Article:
I like the fact that this story raised issues about privacy and phone/internet safety concerns without resorting to R-rated problems. There were embarrassing photos and screenshots of conversations that were supposed to be secret, but no sex acts or nudity involved. I am not sure whether that was done intentionally so that parents, teachers, and librarians would feel more comfortable sharing this book with younger tweens, but it certainly doesn’t hurt. I appreciated that there were no quick fixes, lots of hard work, and plenty of growing pains as the story worked up to the G4G competition. I also loved the fact that it concluded with a happy yet realistic ending. I thought that since my own middle-schooler is away at a computer programming summer camp this week, reading (and reviewing) this book was definitely apropos! And, though the book will not officially be released until early September, I think I might just offer to let him read my ARC when he returns. 🙂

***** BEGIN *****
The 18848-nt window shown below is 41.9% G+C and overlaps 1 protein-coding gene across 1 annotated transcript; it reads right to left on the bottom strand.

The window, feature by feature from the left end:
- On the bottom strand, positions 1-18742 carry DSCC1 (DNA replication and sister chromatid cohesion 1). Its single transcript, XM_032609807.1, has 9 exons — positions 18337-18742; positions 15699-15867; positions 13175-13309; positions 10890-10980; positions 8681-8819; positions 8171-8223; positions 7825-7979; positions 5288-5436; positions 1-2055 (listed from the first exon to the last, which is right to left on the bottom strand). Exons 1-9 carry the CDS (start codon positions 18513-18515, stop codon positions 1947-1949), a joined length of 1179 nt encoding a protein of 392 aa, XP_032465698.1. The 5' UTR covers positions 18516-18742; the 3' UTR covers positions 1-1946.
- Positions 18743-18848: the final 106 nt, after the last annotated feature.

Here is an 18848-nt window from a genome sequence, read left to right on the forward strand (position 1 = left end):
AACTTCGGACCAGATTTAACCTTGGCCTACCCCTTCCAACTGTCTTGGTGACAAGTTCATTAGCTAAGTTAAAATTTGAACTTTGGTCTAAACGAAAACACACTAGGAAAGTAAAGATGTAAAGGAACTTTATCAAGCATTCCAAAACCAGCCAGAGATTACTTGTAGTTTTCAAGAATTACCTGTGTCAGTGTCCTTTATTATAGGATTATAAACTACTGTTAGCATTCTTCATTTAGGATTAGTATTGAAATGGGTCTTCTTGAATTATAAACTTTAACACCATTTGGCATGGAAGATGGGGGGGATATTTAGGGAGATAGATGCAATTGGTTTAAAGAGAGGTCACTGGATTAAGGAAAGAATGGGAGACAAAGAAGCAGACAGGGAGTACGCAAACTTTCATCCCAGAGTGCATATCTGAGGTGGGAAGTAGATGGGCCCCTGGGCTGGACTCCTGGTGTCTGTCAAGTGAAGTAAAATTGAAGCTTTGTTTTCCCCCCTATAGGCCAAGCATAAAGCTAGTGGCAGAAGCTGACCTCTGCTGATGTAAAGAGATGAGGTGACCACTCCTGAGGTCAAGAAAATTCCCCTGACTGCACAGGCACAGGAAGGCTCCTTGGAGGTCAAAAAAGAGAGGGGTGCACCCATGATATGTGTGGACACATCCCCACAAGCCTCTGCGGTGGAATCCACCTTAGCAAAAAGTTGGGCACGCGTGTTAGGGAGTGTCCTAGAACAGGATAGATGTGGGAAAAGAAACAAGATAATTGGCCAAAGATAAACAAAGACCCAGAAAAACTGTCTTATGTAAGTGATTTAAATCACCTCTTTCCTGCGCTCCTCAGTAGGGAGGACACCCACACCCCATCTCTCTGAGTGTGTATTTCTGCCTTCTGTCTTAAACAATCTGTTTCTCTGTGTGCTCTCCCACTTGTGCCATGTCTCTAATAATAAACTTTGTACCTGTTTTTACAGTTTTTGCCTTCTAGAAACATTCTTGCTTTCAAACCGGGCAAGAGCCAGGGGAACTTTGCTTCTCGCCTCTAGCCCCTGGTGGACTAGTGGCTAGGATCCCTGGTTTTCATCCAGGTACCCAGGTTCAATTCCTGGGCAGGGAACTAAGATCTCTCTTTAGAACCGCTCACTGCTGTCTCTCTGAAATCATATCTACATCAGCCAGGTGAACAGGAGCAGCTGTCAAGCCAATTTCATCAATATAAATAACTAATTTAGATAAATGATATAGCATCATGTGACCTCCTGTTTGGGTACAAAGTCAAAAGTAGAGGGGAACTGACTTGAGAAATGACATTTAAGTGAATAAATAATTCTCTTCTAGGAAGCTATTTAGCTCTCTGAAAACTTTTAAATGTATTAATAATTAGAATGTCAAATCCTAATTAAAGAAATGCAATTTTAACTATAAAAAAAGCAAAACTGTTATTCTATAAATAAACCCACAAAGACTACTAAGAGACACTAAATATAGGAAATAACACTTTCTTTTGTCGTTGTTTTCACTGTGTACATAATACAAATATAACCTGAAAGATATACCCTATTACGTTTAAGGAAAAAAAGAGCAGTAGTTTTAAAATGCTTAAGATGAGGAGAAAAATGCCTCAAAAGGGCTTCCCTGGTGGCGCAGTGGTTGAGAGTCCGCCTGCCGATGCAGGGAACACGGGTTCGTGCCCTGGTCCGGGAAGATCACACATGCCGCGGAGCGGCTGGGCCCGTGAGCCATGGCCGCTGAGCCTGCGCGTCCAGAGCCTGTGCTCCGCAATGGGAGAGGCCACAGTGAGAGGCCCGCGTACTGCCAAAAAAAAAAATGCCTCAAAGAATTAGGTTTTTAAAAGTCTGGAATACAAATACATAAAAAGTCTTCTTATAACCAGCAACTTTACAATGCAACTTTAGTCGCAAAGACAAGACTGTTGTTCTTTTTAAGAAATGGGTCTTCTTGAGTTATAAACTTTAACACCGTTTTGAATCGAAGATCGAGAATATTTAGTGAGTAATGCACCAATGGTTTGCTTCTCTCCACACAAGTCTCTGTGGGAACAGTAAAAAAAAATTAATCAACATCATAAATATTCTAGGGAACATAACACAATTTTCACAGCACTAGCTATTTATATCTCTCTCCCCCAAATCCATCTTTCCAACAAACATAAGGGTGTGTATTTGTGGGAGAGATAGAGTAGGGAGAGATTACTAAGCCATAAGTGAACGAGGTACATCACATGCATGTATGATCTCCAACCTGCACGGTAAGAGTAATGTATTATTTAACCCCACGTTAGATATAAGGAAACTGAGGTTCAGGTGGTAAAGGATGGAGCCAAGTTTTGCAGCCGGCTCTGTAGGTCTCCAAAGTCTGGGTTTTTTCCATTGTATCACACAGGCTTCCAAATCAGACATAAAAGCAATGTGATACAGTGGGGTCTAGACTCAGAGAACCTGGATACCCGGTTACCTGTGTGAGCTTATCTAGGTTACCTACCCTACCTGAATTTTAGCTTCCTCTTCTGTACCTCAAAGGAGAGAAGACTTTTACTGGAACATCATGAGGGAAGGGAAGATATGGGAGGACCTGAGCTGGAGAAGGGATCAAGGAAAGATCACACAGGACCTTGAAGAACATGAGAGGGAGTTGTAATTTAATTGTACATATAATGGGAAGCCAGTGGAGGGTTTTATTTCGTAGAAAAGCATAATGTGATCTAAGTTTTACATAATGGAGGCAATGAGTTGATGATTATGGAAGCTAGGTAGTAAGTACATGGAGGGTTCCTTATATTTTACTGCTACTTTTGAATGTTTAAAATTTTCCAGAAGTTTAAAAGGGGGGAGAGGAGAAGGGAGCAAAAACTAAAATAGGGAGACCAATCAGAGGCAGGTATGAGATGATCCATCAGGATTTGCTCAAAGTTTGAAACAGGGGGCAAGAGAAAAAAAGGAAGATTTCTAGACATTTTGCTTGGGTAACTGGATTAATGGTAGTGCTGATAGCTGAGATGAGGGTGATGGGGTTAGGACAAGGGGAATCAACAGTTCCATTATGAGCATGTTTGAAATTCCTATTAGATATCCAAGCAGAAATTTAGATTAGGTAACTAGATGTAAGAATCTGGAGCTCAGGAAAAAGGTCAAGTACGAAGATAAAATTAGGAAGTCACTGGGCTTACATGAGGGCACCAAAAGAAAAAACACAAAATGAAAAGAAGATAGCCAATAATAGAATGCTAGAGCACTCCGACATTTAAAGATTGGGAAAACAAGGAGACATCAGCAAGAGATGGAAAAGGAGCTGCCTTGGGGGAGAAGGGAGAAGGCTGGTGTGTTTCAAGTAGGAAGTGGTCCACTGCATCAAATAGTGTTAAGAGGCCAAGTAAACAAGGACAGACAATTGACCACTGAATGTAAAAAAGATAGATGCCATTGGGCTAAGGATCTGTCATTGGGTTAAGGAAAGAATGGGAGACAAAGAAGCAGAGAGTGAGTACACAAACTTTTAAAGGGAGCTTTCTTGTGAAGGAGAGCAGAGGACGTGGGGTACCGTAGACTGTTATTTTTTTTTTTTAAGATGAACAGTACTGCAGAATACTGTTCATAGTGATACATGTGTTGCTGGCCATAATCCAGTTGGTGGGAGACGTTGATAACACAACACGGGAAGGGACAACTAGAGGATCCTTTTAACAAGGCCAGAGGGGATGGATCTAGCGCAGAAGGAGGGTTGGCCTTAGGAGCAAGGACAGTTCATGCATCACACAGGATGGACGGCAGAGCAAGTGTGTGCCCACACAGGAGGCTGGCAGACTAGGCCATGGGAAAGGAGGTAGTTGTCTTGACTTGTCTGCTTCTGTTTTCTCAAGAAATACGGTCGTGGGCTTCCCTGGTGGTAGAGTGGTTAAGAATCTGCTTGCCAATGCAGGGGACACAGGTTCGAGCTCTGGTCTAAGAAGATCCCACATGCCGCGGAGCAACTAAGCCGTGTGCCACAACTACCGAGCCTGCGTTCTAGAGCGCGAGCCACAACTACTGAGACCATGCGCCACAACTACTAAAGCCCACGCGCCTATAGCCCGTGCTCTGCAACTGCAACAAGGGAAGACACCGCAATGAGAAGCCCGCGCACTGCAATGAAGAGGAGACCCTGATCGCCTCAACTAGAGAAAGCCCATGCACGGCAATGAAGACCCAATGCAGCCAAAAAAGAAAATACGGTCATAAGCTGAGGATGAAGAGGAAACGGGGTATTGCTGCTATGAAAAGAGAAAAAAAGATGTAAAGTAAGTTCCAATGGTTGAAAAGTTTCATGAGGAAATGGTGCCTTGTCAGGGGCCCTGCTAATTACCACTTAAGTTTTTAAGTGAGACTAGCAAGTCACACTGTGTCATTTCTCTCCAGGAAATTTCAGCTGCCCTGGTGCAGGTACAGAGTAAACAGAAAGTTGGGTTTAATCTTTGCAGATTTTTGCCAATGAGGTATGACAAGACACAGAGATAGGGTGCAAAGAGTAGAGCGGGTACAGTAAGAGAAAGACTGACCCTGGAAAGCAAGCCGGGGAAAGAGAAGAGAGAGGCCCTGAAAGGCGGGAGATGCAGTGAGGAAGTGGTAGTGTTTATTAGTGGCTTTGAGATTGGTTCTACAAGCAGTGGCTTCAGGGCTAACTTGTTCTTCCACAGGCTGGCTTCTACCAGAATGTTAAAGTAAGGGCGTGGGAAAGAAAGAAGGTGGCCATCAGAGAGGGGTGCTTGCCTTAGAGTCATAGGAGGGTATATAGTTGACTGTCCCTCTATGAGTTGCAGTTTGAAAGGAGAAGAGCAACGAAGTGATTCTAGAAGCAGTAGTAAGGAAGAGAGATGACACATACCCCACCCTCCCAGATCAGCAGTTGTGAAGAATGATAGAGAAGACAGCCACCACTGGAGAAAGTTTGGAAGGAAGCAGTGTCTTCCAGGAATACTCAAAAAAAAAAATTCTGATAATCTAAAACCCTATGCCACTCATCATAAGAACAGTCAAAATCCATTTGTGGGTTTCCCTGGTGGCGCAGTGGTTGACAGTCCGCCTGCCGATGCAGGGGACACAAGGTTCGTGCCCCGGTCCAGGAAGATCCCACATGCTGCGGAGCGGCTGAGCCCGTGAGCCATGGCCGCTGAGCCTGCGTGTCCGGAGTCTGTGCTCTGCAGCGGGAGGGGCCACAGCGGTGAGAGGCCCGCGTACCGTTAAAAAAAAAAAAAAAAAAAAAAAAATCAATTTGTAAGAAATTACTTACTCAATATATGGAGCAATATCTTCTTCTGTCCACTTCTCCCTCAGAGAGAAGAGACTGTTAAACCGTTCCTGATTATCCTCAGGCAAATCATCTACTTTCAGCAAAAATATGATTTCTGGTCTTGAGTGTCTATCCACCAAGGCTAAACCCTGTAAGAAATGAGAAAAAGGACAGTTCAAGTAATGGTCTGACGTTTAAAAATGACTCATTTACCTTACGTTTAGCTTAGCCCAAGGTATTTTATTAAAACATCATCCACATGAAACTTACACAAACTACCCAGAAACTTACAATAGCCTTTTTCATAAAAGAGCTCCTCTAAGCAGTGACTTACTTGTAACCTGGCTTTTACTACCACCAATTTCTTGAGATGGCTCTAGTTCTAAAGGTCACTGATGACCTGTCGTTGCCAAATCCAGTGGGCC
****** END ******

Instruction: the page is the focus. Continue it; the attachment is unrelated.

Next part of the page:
Nina Faye was most definitely not a hopeless romantic. Her own mother told her (when she was only 14 years old) that there was “no such thing as unconditional love,” and she took that message straight to heart. Nina’s work in a high kill shelter and her obsession with stories of saints who had endured horrible tortures to prove their love for God only reinforced her mother’s statement. And because she was aware of the fact that love was “conditional,” she made it her mission to figure out the conditions of love for the people in her life. Not only did she try to figure out what she should do to make sure her parents didn’t stop loving her, but she also started to keep track of the conditions by which she could keep her boyfriend happy. But what if knowing those so-called conditions of love is not enough?